After the talk show ended, Donny got down to work again in the recording studio. This time, with reknowned and respected producer Phil Ramone. The result? An album of classic and contemporary Broadway tunes, but with a pop slant and Donny's indelible style. Called "This Is The Moment", the songs were culled from such popular shows as Jekyll And Hyde, Riverdance On Broadway, Saturday Night Fever, Rent, Guys And Dolls, Sweeney Todd, and Little Johnny Jones. Also included was a brand new Andrew Lloyd Webber tune from his newest work The Beautiful Game, called "Our Kind Of Love".
Donny taped a concert special for PBS (Public Broadcasting) to showcase the new release, as well having embarked upon his first real tour since he toured with "Eyes Don't Lie" in the early 90s. The shows were well recieved. The tour continued into the spring of 2002.
Other things that Donny has been doing: he made an interesting and funny guest appearance on the TV comedy "Daddio", joined talented Windham Hill artist Jim Brickman for two years in a row with the holiday portion of Brickman's U.S. tour, popping up on the NBC show "Fear Factor", has hosted the Miss America Pageant with sister Marie, and is slated to host the updated version of the classic game show "The $100,000 Pyramid" starting in fall 2002 in syndication. He's also had the honor of carrying the Olympic torch as it made it's way to Salt Lake City to kick off the 2002 winter games.
In late 2002, Donny released a brand new CD. Titled "Somewhere In Time", it contained covers of favorite love songs such as "I Can't Go For That (No Can Do)", "Without You", and "Happy Together" as well as a remake of the old Osmond Brothers hit "Crazy Horses". The CD went Platinum in the UK, and he just finished up a successful tour there. This spring, he's getting ready to embark on the U.S. leg of the tour.
With an incredible career spanning four decades and still going strong, Donny Osmond continues to delight and entertain a whole new generation of fans.
Donny Osmond: Who Can It Be Now?
He's cut his first full disc of his own songs. We spin him songs without showing him who the artist is. Think Donnie knows U2?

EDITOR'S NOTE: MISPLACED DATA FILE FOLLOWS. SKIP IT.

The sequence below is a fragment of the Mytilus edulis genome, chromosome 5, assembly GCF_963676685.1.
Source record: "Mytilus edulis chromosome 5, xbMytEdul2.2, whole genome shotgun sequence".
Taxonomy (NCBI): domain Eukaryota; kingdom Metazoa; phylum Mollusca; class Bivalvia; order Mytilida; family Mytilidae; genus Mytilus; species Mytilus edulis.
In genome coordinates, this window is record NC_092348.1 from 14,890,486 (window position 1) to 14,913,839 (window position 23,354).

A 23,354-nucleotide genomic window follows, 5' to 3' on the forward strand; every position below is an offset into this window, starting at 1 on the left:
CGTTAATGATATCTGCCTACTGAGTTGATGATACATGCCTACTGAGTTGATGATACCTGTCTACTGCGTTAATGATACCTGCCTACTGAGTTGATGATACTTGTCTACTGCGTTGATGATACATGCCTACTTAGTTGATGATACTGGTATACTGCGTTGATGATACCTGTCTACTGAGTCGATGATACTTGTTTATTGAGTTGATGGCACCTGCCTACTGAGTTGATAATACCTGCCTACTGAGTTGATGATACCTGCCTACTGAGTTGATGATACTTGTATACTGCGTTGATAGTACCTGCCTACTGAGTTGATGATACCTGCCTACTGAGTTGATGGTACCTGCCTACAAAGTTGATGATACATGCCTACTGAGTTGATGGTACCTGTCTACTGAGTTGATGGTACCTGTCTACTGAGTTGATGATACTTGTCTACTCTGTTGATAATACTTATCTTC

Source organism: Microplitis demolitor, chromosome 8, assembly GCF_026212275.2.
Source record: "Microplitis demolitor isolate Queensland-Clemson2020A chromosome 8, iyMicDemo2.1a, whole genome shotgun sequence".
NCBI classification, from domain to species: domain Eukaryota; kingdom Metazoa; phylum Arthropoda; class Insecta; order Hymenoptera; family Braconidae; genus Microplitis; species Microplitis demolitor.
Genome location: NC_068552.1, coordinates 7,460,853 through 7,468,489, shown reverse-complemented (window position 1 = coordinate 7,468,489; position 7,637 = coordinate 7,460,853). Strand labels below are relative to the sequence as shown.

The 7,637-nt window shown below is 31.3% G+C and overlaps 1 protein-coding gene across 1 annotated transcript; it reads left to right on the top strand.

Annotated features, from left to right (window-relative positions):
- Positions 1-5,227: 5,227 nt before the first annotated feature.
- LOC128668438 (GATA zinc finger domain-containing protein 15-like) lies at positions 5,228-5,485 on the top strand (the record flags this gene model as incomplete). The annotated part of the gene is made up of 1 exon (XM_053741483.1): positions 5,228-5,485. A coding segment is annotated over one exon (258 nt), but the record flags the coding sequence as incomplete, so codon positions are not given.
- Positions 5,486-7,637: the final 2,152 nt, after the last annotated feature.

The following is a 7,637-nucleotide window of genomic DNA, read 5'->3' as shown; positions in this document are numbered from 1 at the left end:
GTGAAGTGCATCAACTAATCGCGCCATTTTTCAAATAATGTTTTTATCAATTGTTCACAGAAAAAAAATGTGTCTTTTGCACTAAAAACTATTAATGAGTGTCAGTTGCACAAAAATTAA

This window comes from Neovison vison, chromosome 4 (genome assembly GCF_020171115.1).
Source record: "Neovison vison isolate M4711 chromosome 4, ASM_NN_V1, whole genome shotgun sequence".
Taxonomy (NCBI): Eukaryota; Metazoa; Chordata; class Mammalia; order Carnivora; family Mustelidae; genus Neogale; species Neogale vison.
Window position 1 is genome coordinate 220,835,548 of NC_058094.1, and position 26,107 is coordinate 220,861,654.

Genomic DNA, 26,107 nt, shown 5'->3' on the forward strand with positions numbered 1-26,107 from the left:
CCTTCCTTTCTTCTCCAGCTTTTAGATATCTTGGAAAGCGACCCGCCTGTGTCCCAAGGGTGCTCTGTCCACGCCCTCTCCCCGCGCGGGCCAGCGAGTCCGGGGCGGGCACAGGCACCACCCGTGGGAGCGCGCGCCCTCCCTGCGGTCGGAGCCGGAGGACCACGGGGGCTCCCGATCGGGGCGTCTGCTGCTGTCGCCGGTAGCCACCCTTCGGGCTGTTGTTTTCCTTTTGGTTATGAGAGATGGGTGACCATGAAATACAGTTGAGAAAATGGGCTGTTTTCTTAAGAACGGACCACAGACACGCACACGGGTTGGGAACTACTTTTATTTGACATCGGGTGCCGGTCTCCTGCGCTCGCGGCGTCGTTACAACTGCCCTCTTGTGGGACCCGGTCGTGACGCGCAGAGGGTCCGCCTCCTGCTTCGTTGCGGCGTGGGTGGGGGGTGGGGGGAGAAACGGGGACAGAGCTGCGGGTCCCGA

At 47, one of the original American idols is taking the biggest risk of his career. What I Meant to Say is Donny Osmond's first album of original songs, and he hopes makes people forget of "Puppy Love" and Pyramid - if only for a little while. It just pay off, too. The disc has something to impress both
curious newcomers and the devotees who fell for his toothy teenage grin. Osmond's croon now bears the influence of his Motown heroes, and his music is not only smoothly seductive, but (whisper it) adult.
For our "Who Can It Be Now" game, we played him a selection of tunes past (Cream, Stevie Wonder) and present (Justin Timberlake, U2) without showing him who the artists were. He kept up fairly well.
Cream -- "Strange Brew," from Disraeli Gears (1967, Polydor)
Donny Osmond: Sounds like BB King or something.
VH1: You're not far off.
Sounds a bit like Lenny Kravitz.
VH1: No, not Lenny Kravitz.
VH1: We heard you were a big fan when you were younger.
I love Cream. I am embarrassed I didn't recognize them!
VH1: How did that album end up in the young Donny Osmond's hands?
I was into a lot of different things at the time - not just rock 'n' roll and Cream, but Tower of Power, P-Funk, that kind of stuff. But my image was sugary and sweet, 'cause that is what we were selling. I was having a lot of fun recording rock 'n' roll with my brothers, but my career overshadowed anything we did as a band.
In 1973, we did an album called The Plan. My brother Alan took a test pressing to this station in L.A. and played it for the program director. He said, "This is cutting-edge stuff ... like Zeppelin, Cream and the Who. Who is it?" Alan said, "The Osmond brothers..." [The PD] was like "Oh, I can't play that!"
VH1: Was there ever a point in your career when you said, "Guys, I've sung the songs you've given me, but here's the music that I really want to make?"